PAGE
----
3D Robotics

ArduPilot (Legacy) main page




[This original ArduPilot board, now called the "Legacy ArduPilot" is no longer produced or officially supported by the DIY Drones dev team, and this page is maintained just for historic reasons. However, there are still many users of it out there and it still works fine. The user group for Legacy ArduPilot users, for both thermopile and IMU use, is here.]


ArduPilot is a full-featured autopilot based on the Arduino open-source hardware platform. It uses infrared (thermopile) sensors or an IMU for stabilization and GPS for navigation. It is the autopilot used to win the 2009 Sparkfun Autonomous Vehicle Competition.

The hardware is available from Sparkfun for $24.95. An expansion board ("Shield") kits that includes an airspeed sensor, a 3.3v power regulator for 3.3v GPS modules and other sensors and cables and connectors for easy attachment of the XY and Z sensors, is available from our own store for $57.20.


User f

ArduPilot features include:

  • Can be used for an autonomous aircraft, car or boat.
  • Built-in hardware failsafe that uses a separate circuit (multiplexer chip and ATTiny processor) to transfer control from the RC system to the autopilot and back again. Includes ability to reboot the main processor in mid-flight.
  • Multiple 3D waypoints (limited only by memory)
  • Altitude controlled with the elevator and throttle
  • Comes with a 6-pin GPS connector for the 4Hz uBlox5 or 1hz EM406 GPS modules.
  • Has six spare analog inputs (with ADC on each) and six spare digital input/outputs to add additional sensors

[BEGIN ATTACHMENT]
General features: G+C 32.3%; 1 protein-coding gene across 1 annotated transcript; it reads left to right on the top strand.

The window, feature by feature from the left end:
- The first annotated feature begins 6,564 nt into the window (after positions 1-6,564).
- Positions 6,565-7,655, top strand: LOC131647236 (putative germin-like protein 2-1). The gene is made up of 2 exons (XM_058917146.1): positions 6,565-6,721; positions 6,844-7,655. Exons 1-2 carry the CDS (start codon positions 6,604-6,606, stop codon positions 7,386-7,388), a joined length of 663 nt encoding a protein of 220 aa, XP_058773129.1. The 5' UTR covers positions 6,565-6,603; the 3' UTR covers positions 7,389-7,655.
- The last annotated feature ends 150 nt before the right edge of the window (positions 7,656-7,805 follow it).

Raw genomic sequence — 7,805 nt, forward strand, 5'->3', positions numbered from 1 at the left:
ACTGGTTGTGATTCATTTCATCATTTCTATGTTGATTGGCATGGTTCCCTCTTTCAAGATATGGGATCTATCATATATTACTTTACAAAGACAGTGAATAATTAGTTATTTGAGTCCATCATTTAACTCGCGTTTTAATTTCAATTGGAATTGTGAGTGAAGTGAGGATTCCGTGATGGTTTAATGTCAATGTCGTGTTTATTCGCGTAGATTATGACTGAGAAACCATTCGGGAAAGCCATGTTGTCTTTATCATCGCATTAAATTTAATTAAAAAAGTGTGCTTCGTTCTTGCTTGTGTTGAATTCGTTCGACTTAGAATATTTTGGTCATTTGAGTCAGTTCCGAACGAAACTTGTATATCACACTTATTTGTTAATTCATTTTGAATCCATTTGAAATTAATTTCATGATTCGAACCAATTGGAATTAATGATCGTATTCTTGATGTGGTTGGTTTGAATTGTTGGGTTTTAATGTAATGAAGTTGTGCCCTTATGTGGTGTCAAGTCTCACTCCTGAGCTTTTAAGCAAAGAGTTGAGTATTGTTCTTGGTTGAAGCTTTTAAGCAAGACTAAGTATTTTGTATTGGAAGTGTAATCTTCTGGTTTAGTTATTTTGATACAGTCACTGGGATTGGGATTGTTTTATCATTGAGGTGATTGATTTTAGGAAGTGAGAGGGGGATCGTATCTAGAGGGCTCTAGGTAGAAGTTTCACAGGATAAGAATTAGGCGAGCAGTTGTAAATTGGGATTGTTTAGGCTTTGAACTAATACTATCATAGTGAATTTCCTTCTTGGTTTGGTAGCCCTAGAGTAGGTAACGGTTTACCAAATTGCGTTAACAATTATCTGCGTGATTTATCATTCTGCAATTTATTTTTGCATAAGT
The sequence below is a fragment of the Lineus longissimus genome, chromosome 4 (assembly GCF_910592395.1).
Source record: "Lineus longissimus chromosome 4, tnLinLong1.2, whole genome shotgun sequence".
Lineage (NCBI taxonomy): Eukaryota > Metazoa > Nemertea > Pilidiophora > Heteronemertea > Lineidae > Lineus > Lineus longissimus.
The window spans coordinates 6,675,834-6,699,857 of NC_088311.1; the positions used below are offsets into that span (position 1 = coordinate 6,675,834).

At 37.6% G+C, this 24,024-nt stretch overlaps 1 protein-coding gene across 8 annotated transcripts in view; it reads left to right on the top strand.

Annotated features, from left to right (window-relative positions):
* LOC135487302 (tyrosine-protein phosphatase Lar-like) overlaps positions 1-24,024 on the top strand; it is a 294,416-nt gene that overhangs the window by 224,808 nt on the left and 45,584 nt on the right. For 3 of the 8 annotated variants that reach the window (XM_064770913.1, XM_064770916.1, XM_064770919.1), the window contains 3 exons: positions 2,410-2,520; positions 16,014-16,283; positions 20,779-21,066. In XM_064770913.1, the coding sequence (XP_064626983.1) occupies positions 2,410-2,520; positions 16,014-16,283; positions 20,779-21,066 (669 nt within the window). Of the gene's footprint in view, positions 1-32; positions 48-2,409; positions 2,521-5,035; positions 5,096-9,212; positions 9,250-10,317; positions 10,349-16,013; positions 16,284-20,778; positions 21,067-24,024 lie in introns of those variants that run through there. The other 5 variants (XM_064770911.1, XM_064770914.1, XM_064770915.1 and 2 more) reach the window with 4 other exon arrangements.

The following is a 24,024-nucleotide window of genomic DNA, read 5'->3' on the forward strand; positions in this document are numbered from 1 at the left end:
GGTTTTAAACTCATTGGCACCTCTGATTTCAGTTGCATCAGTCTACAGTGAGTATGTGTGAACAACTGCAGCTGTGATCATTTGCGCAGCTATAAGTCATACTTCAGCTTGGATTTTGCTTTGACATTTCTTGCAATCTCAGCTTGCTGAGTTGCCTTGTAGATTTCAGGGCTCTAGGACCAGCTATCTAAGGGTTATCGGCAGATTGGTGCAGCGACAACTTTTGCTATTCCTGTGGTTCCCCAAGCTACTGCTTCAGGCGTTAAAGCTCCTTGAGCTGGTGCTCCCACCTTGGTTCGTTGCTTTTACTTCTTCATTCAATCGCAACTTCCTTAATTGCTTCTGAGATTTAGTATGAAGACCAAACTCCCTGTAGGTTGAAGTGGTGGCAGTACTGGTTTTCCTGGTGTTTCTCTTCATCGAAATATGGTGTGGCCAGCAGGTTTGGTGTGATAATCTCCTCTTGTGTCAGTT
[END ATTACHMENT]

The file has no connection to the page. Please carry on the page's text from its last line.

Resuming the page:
• Supports addition of wireless modules for real-time telemetry
  • Based on a 16MhZ Atmega328 processor. Total onboard processing power aprox 24 MIPS.
  • Very small: 30mm x 47mm
  • Can be powered by either the RC receiver or a separate battery
  • Four RC-in channels (plus the autopilot on/off channel) can be processed by the autopilot. Autopilot can also control four channels out.
  • LEDs for power, failsafe (on/off), status and GPS (satellite lock).


ArduPilot requires the free Arduino IDE to edit and upload the code to the ArduPilot board.

The code is currently optimized for the Mutiplex EasyStar three-channel powered glider and FMA sensors, but can be modified for other aircraft and sensors. It uses the rudder/ailerons and elevator to maintain level flight and navigate to GPS waypoints. It supports a desktop setup utility and ground station software. It also includes a "fly-by-wire" mode that simply stabilizes RC flight. The main code is ArduPilot2.x.zip in the download section of our Google Code repository, where x is the latest version.

What you need to make a fully-functional autopilot:

Open source extras:

  • If you want to build your own board from scratch, the necessary files and component lists are here.
  • [Note: you shouldn't need this, since this code is loaded on the ArduPilot board at the factory] Latest multiplexer code (for the board's second processor, an Attiny, which runs the failsafe system) is here.
    Instructions for loading this code are here.

Recommended UAV setup:


Airframe option one: Hobbico SuperStar (49" wingspan, $95, shown above). This is an inexpensive, good flying high-wing trainer with ailerons. It can be hand launched in a park or take off from a runway, and replacement parts are readily available in case of a crash. If you want much better performance with this aircraft, you can upgrade it to a brushless motor, speed controller and a LiPo battery. [If you don't already have one, you'll also need a balancing charger and power supply.] Note: any stable aircraft with both ailerons (for stabilization) and rudder (for navigation) can work, so feel free to experiment with what you've got.